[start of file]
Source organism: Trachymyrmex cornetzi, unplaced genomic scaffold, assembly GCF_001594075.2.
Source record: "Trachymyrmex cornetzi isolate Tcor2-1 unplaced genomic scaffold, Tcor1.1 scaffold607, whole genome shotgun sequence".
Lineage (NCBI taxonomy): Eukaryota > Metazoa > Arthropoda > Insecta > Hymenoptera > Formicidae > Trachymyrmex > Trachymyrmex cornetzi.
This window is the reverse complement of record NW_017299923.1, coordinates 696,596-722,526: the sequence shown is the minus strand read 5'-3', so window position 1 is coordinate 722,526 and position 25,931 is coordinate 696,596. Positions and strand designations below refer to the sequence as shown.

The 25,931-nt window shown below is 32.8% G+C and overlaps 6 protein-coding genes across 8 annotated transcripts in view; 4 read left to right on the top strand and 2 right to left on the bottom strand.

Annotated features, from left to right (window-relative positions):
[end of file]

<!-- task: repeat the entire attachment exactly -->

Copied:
Source organism: Trachymyrmex cornetzi, unplaced genomic scaffold, assembly GCF_001594075.2.
Source record: "Trachymyrmex cornetzi isolate Tcor2-1 unplaced genomic scaffold, Tcor1.1 scaffold607, whole genome shotgun sequence".
Lineage (NCBI taxonomy): Eukaryota > Metazoa > Arthropoda > Insecta > Hymenoptera > Formicidae > Trachymyrmex > Trachymyrmex cornetzi.
This window is the reverse complement of record NW_017299923.1, coordinates 696,596-722,526: the sequence shown is the minus strand read 5'-3', so window position 1 is coordinate 722,526 and position 25,931 is coordinate 696,596. Positions and strand designations below refer to the sequence as shown.

The 25,931-nt window shown below is 32.8% G+C and overlaps 6 protein-coding genes across 8 annotated transcripts in view; 4 read left to right on the top strand and 2 right to left on the bottom strand.

Annotated features, from left to right (window-relative positions):